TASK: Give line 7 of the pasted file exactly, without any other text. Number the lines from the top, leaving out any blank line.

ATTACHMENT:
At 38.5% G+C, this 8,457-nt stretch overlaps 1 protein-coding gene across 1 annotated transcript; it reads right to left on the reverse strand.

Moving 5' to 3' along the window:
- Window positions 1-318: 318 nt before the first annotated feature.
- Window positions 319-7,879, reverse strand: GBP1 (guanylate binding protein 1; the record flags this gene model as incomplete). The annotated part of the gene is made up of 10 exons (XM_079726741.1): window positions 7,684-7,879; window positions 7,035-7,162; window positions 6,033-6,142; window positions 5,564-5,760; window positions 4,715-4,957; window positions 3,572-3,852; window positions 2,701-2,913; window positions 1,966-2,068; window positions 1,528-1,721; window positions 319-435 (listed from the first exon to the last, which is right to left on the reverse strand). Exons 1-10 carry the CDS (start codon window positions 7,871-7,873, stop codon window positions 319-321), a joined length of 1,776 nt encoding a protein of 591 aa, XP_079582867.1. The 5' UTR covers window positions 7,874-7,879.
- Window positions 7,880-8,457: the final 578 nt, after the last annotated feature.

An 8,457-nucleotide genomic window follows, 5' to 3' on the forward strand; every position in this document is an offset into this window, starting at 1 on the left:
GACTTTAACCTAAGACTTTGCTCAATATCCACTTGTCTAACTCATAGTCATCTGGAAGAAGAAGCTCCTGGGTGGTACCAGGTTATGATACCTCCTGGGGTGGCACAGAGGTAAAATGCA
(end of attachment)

GACTTTAACCTAAGACTTTGCTCAATATCCACTTGTCTAACTCATAGTCATCTGGAAGAAGAAGCTCCTGGGTGGTACCAGGTTATGATACCTCCTGGGGTGGCACAGAGGTAAAATGCA